According to the expert, the bad thing is that EU countries are slowly getting used to the fact that terrorist attacks regularly take place on European soil.
"The fact is that a lot of attacks occur every year, and every time it causes a surge of vivid conversations, emotion and appeals. But fundamentally, with regard to the international cooperation against terrorism, nothing has changed. And nothing is likely to change, because — cynically speaking — this is a scale that is not big enough, a kind of a routine to which we are starting to get used to," Lukyanov said.
At the same time, Igor Korotchenko, member of the Public Council at the Russian Ministry of Defense and editor-in-chief of the National Defense magazine, told Sputnik that the "international terrorist community" determined a new tactic of action in large cities, which makes it extremely difficult to identify the forthcoming terrorist act in advance.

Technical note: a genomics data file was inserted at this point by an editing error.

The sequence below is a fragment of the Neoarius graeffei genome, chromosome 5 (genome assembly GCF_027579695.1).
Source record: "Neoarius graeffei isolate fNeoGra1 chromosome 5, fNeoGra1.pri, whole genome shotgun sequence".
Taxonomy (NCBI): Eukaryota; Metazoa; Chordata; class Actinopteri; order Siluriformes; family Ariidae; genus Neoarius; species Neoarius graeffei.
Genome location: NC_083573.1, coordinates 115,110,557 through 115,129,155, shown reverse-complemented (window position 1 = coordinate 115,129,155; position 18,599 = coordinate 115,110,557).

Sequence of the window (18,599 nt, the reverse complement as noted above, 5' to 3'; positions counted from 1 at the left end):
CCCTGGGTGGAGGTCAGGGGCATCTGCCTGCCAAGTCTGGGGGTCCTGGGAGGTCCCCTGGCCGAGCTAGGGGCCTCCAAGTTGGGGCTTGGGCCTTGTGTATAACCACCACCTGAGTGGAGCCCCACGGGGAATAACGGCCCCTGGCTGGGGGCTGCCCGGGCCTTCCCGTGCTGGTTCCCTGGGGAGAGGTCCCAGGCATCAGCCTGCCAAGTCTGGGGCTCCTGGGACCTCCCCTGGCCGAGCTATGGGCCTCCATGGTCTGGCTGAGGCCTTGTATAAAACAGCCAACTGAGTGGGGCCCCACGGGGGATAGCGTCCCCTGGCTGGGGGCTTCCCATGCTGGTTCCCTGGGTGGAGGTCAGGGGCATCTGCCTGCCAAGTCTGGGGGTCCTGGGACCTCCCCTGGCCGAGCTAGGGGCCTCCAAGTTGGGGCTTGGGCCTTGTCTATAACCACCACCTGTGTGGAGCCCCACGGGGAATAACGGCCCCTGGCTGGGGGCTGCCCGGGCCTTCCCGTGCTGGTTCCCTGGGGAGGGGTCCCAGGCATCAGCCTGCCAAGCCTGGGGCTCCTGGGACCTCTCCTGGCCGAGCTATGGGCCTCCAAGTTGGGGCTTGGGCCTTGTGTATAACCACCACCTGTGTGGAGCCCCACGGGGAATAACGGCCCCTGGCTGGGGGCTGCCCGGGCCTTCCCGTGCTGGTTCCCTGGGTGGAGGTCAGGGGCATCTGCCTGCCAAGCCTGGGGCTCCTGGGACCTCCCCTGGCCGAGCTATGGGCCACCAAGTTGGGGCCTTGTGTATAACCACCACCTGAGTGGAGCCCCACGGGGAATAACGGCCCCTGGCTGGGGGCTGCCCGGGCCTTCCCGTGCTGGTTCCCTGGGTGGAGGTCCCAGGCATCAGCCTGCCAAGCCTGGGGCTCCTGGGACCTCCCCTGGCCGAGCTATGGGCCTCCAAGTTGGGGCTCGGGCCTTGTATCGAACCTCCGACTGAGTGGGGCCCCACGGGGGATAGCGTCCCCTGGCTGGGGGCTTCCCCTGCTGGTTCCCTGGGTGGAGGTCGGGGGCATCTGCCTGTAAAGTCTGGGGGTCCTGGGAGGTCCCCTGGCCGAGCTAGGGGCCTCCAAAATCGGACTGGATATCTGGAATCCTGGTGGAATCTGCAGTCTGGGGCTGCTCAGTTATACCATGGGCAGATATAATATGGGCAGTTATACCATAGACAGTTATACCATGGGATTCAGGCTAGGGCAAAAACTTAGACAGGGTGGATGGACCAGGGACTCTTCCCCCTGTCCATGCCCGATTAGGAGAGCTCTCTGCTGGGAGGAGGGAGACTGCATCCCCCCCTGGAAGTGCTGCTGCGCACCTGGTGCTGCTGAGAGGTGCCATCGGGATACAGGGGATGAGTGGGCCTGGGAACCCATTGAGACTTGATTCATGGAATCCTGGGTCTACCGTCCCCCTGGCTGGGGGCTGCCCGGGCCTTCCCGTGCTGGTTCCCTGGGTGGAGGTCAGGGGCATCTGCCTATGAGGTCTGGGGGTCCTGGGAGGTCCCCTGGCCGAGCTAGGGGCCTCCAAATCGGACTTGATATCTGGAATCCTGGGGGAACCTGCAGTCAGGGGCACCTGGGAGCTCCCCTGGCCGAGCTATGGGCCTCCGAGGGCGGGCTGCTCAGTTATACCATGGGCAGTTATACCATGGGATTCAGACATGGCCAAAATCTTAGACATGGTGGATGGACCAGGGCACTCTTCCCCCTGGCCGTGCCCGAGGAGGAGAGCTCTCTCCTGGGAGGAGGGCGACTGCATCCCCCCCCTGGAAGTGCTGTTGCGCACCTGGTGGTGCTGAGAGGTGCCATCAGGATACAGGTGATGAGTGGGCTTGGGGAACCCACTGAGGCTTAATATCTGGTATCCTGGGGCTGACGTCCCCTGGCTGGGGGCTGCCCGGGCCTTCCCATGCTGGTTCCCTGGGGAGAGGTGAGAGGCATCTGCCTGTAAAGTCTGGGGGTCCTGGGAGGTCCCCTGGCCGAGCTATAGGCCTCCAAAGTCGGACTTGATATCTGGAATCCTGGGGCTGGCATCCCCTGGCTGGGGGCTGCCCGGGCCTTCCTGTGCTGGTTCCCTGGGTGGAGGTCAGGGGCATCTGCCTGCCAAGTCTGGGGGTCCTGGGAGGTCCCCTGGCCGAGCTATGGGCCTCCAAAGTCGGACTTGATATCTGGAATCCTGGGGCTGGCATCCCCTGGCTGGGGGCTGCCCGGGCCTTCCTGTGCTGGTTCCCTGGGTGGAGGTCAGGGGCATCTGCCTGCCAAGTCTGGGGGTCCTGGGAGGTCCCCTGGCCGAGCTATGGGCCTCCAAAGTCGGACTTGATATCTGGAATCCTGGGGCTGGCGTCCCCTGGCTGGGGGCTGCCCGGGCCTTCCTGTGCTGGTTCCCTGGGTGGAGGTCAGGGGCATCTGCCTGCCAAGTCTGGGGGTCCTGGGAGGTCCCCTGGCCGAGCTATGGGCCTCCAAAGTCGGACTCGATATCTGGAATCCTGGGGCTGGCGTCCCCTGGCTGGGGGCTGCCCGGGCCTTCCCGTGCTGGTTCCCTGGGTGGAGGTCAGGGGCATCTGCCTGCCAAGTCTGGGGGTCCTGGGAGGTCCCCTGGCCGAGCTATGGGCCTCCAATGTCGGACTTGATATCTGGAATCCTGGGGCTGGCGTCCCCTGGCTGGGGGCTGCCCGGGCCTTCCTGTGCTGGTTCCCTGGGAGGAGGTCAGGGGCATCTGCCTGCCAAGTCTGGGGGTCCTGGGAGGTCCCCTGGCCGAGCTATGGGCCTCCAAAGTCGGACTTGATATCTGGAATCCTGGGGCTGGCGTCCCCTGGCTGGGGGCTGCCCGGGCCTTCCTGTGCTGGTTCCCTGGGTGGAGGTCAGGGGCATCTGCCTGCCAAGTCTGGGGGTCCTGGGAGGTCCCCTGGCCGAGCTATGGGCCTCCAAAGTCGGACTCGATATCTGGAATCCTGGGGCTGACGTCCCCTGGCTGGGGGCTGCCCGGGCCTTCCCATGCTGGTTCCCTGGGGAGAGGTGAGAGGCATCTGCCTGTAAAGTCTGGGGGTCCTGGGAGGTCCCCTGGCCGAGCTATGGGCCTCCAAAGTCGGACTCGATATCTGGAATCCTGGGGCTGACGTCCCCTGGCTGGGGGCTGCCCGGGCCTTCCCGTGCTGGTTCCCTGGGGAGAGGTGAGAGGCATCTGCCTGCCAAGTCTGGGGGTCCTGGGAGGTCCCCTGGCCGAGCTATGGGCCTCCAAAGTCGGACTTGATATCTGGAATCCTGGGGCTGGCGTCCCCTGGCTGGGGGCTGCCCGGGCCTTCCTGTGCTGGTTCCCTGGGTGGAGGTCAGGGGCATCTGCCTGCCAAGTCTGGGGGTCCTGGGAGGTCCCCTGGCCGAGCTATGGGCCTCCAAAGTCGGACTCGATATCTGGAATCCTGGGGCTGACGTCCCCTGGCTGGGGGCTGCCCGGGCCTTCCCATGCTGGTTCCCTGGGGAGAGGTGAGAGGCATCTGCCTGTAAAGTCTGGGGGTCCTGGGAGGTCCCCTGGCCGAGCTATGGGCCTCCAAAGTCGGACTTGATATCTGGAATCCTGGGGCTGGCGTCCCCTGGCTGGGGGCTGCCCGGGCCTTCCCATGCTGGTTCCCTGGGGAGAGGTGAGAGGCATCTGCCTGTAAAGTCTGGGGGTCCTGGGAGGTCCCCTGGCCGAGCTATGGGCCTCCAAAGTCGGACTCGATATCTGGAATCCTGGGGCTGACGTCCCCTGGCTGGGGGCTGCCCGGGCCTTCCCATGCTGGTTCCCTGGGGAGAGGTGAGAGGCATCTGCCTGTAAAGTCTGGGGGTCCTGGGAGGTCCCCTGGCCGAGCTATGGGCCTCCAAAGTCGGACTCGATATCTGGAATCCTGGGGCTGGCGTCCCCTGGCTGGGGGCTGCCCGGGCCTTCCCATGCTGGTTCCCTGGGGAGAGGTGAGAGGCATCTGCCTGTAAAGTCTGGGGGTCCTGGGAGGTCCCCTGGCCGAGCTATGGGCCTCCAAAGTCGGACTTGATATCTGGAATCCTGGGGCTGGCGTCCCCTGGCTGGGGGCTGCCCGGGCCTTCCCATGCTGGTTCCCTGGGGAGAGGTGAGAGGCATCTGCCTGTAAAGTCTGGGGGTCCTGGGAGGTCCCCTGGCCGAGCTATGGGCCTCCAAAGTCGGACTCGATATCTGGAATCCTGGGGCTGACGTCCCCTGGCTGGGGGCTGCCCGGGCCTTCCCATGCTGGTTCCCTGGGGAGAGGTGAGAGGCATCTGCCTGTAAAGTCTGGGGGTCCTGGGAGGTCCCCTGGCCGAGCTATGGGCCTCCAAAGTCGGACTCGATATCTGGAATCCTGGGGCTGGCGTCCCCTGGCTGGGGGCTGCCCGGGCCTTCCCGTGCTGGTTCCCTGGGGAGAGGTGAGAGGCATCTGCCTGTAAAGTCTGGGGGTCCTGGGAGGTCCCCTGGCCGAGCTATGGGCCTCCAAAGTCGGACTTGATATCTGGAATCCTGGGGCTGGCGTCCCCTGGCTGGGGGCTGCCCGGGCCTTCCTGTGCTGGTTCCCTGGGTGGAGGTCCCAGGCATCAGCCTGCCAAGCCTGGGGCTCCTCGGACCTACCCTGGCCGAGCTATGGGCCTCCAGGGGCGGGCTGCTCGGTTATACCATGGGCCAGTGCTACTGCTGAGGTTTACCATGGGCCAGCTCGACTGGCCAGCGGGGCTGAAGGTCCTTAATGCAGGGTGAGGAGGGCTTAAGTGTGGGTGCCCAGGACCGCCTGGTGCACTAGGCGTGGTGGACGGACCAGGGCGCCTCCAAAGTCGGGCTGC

"The terrorist attack in London was organized and carried out in the same way as it was done in Nice and Berlin, when a vehicle was used as a weapon to kill civilians. Such acts are difficult to predict, since extremists do not need to make any explosive devices or work out any complicated plans. Vehicles are always accessible to perpetrators and are essentially dangerous to people's lives," Korotchenko explained.
Wednesday's attack came exactly a year after the March 22, 2016 explosions in Brussels and the start of an antiterrorist conference in Washington.